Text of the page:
Thursday, December 24, 2009
The Year of the Pony
By Candy Arrington
“I’m not having a Christmas tree this year. There is no reason to go to all the fuss and trouble when I’m here alone. I don’t need a tree.”
With that declaration, the tiny, white-haired woman turned her walker with a thump, thump, thump, as she slowly pivoted her arthritic knees to follow. Her wheezy asthmatic breathing came in short gusts as she labored across the hardwood floor. Buried in her exhales was a slight whistle of a familiar tune to keep her mind off her pain.
“It just won’t seem like Christmas,” I argued.
“Christmas has never been the same since Ed died,” she countered.
Giving up for the moment, I planted a kiss on her wrinkled brow and told her good-bye. Almost as an afterthought, I asked if there was ever a Christmas in her lifetime when she asked for something and didn’t receive it.
Her brow crinkled in thought. “I asked for a pony once, when I was a young girl. I never got it.”
In the days that followed, I tried to understand why I felt it important for her to have a Christmas tree. Having nothing at all in the house to remind her of Christmas seemed too sad and depressing.
Without a tree, there was no place to put her gifts, nothing to light up the corners of her dark house. I wanted to do something to brighten her life—to give back.
In my mind, I kept coming back to the pony. She might not want a tree this year but somewhere in her child-mind was a disappointed little girl longing for a pony. I felt a smile curl my lips as an idea took shape. This year the ancient little girl would have a surprise.
I needed reinforcements if my plan were to success. Everything would have to time out perfectly. Enlisted my father’s help, we designated Christmas Eve as the appointed time. Under cover of darkness, we implemented “Operation Pony.” My father visited with her in the living room while I stealthily, although not very quietly, maneuvered things into position in her dining room. To this day, I can’t believe she didn’t realize what was going on. I like to think she didn’t know.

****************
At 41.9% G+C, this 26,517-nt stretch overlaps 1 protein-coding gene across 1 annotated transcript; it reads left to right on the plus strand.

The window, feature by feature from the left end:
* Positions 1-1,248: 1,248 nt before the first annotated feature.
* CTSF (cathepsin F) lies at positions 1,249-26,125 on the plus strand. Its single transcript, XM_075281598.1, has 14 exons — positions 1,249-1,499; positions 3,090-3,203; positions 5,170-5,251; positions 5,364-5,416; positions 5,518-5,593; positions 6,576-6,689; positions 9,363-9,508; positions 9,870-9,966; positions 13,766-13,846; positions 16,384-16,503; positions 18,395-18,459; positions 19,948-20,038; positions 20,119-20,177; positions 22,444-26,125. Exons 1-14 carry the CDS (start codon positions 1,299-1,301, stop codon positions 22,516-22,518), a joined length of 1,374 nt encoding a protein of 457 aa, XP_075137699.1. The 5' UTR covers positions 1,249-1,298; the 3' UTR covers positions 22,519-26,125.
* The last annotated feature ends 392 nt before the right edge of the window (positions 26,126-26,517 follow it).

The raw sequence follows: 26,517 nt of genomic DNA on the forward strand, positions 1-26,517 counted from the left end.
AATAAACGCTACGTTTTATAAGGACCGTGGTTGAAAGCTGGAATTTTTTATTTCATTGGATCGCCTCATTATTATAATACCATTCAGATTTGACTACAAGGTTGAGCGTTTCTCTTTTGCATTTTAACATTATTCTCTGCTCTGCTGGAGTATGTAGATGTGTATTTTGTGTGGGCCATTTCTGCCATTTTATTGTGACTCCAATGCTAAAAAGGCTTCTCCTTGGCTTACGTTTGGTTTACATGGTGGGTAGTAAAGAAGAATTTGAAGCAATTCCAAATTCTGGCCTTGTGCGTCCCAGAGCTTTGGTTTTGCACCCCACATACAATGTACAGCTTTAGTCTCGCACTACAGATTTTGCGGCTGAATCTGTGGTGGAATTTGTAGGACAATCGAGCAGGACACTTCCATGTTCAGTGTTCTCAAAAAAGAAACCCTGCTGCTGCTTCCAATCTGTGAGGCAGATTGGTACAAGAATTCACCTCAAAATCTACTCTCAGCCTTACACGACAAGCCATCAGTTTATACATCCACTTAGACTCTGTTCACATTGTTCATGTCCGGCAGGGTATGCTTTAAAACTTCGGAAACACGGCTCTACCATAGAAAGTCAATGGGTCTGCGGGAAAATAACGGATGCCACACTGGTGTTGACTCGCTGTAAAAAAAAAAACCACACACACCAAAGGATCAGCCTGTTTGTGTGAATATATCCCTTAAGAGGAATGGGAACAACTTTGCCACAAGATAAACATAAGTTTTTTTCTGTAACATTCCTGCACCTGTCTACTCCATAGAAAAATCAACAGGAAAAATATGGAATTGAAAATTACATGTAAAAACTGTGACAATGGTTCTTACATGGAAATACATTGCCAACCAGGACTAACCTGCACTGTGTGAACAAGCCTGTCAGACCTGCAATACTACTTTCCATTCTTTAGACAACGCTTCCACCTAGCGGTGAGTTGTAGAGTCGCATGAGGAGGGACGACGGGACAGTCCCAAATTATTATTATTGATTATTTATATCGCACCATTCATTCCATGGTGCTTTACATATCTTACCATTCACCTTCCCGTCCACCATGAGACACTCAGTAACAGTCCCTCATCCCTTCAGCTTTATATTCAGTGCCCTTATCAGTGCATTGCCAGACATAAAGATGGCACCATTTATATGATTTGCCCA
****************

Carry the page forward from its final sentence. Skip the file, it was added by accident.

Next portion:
Maybe she only pretended for my sake.
Later, as Dad helped her down the hall, I slid the plug into the socket. The warm glow of Christmas tree lights dispelled the gloomy darkness of the room. Beneath the tree were her gifts: a doll, a top, and a wooden pony on wheels. It might not be the pony of her dreams, but it was a pony all the same.
Early Christmas morning our phone rang. She never liked to talk on the phone, calling it the “instrument”, so I was surprised to hear her voice.
“I got my pony,” she said simply. “And a Christmas tree, too. Thank you.”
That little white-haired woman was my grandmother. My memories of her are as vivid and colorful as the beautiful patchwork quilts she made.
Her influence on my life is deep and abiding, a subtle infusion of quiet hours spent together. I don’t know if by genetics, or by example, but I know her greatest strengths lie within me. I’m glad she celebrated one of her last Christmases on earth with a tree, a pony, and the joy of knowing how much I loved her.